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The world’s leaders see climate change and its effects on the planet posing the greatest risk to the world as we know it over the next 10 years, according to a new study.

The World Economic Forum’s ‘Global Risks Perception Survey’ questioned more than 1,000 leaders from academia, business and politics about the greatest risks on the horizon. The cost-of-living crisis emerged as the most pressing issue over the next two years, but the four most severe risks in 10 years were all expected to relate to climate change.

“The world’s collective focus is being channeled into the ‘survival’ of today’s crises: cost of living, social and political polarization, food and energy supplies, tepid growth and geopolitical confrontation, among others,” World Economic Forum Managing Director Saadia Zahidi said.

“Much-needed attention and resources are being diverted from newly emerging or rapidly accelerating risks to natural ecosystems, human health, security, digital rights and economic stability that could become crises and catastrophes in the next decade,” she warns.

The vast majority of the world’s population will live in cities within the next 30 years, according to new research by the Institute for Economics & Peace.

The study showed that by 2050, 70 percent of people will live in urban areas, up from 54 percent in 2020 – an increase spurred by population growth and the ongoing march of urbanization, with ‘megacities’ surging to the fore.

Defined by a population of 10 million or more, there are currently 33 megacities worldwide led by Tokyo (37.3 million), Delhi (32.3 million), Shanghai (28.7 million), Dhaka (22.6 million), São Paulo (22.5 million) and Mexico City (22.1 million).

An additional 14 megacities will join their ranks by 2050, resulting in the top five order shifting to Delhi (49.6 million), Dhaka (34.6 million), Tokyo (32.6 million), Cairo (32.6 million) and Mumbai (32.4 million).

A rail renaissance is underway in Europe, coinciding with the setting out of ambitious carbon emission reduction targets. Not only has France banned short-haul domestic flights, the European Union has announced plans to double high-speed rail use by 2030 and triple current levels by 2050.

More than 130 transport infrastructure projects – including major rail initiatives – have already been selected for EU grants totaling over US$5.8 billion.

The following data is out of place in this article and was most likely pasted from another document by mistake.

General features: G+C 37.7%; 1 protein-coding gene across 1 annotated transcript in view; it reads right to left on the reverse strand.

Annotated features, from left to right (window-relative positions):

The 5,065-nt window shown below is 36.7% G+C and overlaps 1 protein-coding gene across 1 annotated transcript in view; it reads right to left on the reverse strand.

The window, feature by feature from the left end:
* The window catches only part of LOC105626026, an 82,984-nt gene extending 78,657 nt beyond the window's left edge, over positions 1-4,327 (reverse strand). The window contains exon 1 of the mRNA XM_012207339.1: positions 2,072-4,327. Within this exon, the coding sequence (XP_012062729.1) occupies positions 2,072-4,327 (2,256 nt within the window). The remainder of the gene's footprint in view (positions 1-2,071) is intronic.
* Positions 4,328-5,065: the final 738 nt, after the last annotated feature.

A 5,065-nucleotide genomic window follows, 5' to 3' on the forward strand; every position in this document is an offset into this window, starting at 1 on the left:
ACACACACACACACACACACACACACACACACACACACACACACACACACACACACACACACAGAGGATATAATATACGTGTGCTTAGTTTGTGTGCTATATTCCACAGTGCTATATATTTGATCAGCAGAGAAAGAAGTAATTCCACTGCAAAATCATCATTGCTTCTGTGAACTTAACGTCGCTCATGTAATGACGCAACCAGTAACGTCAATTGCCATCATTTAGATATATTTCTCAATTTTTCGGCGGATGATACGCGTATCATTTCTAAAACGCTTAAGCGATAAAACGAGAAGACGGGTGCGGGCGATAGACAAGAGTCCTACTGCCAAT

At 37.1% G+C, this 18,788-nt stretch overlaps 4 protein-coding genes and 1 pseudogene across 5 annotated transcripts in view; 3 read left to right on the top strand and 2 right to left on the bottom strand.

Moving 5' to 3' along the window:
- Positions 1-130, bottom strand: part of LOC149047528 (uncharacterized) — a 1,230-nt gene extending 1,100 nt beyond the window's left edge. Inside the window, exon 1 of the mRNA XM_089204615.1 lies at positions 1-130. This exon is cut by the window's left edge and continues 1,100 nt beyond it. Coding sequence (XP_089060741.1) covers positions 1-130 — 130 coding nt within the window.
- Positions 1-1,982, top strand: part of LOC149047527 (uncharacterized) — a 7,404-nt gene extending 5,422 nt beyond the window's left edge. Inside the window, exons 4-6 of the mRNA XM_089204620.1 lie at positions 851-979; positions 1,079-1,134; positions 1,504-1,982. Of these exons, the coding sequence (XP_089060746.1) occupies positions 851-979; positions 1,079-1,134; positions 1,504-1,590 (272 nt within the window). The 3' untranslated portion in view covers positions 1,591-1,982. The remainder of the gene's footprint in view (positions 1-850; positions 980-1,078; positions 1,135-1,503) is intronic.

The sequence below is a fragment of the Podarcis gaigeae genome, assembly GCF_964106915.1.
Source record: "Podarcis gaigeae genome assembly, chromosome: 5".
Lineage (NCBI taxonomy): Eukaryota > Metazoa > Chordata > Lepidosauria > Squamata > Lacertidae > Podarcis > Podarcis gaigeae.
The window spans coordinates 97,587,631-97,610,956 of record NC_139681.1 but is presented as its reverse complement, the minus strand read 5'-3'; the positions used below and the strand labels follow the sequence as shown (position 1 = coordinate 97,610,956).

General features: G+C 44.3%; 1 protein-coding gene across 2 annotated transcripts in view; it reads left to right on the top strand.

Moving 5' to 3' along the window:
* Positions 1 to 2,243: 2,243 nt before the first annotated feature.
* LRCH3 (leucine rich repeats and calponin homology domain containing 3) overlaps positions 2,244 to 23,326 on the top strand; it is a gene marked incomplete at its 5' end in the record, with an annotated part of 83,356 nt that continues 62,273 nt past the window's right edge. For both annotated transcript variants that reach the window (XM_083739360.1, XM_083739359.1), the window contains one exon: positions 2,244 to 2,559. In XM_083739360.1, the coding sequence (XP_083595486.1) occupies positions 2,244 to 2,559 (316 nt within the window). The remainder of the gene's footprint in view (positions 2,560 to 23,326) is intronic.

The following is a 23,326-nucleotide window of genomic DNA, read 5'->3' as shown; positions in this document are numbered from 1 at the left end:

Savvy operators are taking note, with Australia-headquartered newcomer Rail Online at the forefront. The company has established an office in the United Kingdom and is preparing to launch a new technology solution allowing consumers to book point-to-point fares on all United Kingdom rail operators through a single app.

“Rail Online is well positioned to take advantage of this growth because the company is scalable, with automated processes enabling customers to manage their own bookings,” CEO James Dunne tells The CEO Magazine. “It also offers an attractive consumer price point, with no booking fees, while earning commission off an extensive range of rail carriers.”

The company is also preparing for its next round of funding to drive the establishment of a North American operation in the second half of 2023.

India is set to overtake China as the world’s most populous country in April – a shift expected to have major consequences for both nations.

By 2050, China’s population is projected to decline by eight percent while India’s will continue to grow until 2064 when it will peak at 1.7 billion, according to forecasts. At that point, its population will be almost 50 percent larger than that of China.

State Bank of India projections show that India will account for over one-sixth of the growth in the world’s working-age population between now and 2050, with the country on track to become the world’s third-biggest economy by 2029.

“China’s reducing population should serve as a clarion call for India, on not only what to do but also what not to do,” the Population Foundation of India commented. “India must put an end to the buzz and noise around the possible introduction of a two-child norm.

“In order to leverage our demographic dividend and the wealth of human resource in India, it is critical that development interventions are geared towards education with a focus on gender equity, economic development and access to family planning services.”

These are the most powerful passports in the world in 2023, ranked by countries they allow people to visit visa-free according to the ‘2023 Henley Passport Index’:

1. Japan (193 destinations)

2. Singapore; South Korea (192 destinations)

3. Germany; Spain (190 destinations)

4. Finland; Italy; Luxembourg (189 destinations)

5. Austria; Denmark; Netherlands; Sweden (188 destinations)

6. France; Ireland; Portugal; United Kingdom (187 destinations)

7. Belgium; New Zealand; Norway; Switzerland; United States; Czech Republic (186 destinations)

8. Australia; Canada; Greece; Malta (185 destinations)

9. Hungary; Poland (184 destinations)

10. Lithuania; Slovakia (183 destinations)


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